The installation of rooftop solar panels to get the “green” electricity has become common these days, but all the roofs are not appropriate for this type of operation.

Scientists at the University of Gothenburg, Sweden, have developed a tool that uses the actual conditions of construction to determine the potential magnitude of the solar incidence – of an entire city, neighborhood, or a roof located. Scientists have taken the city of Gothenburg as a pilot project.

“The structures of the roof of a city can be more or less suitable for the installation of solar panels, depending on such factors as the amount of surface of a roof shaded by surrounding buildings (or vegetation), but also by the slope of the roof and the angle of incidence of sunlight. It is now possible for the first time to determine how many solar roofs in particular will receive during the year, “said Fredrik Lindberg, Department of Earth Sciences at the University of Gothenburg.

Scientists at the University of Gothenburg have been working with consultants WSP to develop a GIS system to calculate the real potential of solar energy roof. The system was named “SEES” – Solar Energy from Existing Structures [solar energy from the existing structures] – and will be distributed free of charge for companies and municipalities that request it.

The new tool is based on geographic information systems (GIS) that collect, store, analyze and display geographic data. This means that the tool models the roofs as they are in a trusted environment. The sun illuminates the model in the built environment in 3D and simulates the projection of the shadows of buildings, land and vegetation.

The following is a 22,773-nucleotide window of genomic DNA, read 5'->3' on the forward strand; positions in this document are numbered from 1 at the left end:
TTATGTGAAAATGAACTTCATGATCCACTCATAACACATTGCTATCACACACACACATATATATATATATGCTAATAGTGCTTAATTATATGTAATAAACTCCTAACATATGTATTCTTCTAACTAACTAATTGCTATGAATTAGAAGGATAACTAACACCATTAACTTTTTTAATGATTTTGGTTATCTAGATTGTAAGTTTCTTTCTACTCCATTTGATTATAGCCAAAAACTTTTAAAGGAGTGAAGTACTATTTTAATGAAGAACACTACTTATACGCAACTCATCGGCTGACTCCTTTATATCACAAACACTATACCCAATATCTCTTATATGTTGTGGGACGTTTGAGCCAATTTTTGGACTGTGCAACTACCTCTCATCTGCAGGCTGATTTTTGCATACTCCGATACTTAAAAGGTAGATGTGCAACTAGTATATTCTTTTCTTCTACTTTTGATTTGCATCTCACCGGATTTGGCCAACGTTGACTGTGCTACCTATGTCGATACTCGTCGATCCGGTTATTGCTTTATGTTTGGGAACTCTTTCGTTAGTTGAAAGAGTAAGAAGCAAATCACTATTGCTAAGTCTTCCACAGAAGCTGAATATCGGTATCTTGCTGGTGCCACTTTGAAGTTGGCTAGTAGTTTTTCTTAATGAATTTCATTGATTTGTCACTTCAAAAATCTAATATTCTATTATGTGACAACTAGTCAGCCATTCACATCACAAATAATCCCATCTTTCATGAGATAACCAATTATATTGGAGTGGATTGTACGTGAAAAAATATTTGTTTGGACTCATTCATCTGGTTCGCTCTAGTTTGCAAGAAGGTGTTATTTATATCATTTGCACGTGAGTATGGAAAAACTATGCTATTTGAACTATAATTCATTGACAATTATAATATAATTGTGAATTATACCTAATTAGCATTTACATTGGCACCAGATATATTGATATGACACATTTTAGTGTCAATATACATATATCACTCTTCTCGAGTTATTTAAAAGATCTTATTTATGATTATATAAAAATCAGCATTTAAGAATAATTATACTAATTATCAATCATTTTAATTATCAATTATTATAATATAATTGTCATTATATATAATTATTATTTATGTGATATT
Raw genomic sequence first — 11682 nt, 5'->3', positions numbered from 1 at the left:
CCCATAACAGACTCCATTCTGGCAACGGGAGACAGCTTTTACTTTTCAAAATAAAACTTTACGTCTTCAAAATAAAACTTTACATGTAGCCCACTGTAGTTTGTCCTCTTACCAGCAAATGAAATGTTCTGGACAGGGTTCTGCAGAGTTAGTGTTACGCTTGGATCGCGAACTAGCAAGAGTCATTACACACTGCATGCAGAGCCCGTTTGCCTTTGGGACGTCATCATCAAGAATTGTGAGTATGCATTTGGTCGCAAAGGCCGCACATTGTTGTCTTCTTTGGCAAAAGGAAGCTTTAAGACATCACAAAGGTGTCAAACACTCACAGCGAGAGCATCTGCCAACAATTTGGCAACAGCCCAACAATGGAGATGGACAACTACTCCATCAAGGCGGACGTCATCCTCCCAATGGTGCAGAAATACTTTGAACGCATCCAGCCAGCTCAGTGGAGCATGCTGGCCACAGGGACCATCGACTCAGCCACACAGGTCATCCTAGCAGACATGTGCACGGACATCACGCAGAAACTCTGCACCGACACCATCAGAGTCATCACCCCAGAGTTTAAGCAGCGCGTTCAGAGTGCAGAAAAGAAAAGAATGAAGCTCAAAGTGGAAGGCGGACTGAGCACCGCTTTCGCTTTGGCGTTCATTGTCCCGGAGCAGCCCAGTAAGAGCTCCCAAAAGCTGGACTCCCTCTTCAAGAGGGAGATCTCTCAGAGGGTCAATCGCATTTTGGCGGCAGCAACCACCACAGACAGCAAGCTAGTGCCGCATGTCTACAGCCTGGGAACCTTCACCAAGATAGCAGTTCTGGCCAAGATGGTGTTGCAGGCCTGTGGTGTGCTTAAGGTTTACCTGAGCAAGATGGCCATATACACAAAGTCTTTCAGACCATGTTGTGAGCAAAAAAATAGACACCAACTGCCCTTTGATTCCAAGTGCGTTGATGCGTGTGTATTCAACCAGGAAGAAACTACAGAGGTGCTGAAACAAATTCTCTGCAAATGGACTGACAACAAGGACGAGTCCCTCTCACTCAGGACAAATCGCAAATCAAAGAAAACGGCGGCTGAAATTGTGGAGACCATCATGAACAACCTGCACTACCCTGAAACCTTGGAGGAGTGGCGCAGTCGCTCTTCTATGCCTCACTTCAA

The effect of shadows can be calculated for each month or a full year, which means that parts of a roof may be unsuitable for collecting solar energy, although the roof appears to be both optimal in the direction and inclination. In this sense, it is possible to calculate the total solar radiation on each part of a roof structure in a given area calculated in kilowatt hours per square meter.

Thus, “SEES”, is able to provide a map of the most relevant, depending on the user’s needs for good, less good and bad implications solar year. Climate data (measured or calculated values) have a temporal resolution to the nearest hour.

“We used Göteborg as a city driver in the project, but the method can be implemented in all municipalities where data are available. Users can determine the relevance of a roof to install solar panels or heat through a wide range, “said Fredrik Lindberg.

The solar project was supported by the University of Gothenburg, in collaboration with the WSP Analys & Strategi. It was funded by the Solel, Research Foundation in Göteborg Energi, the administration of the planning of the city of Göteborg and the Västra Götaland Regional Council.

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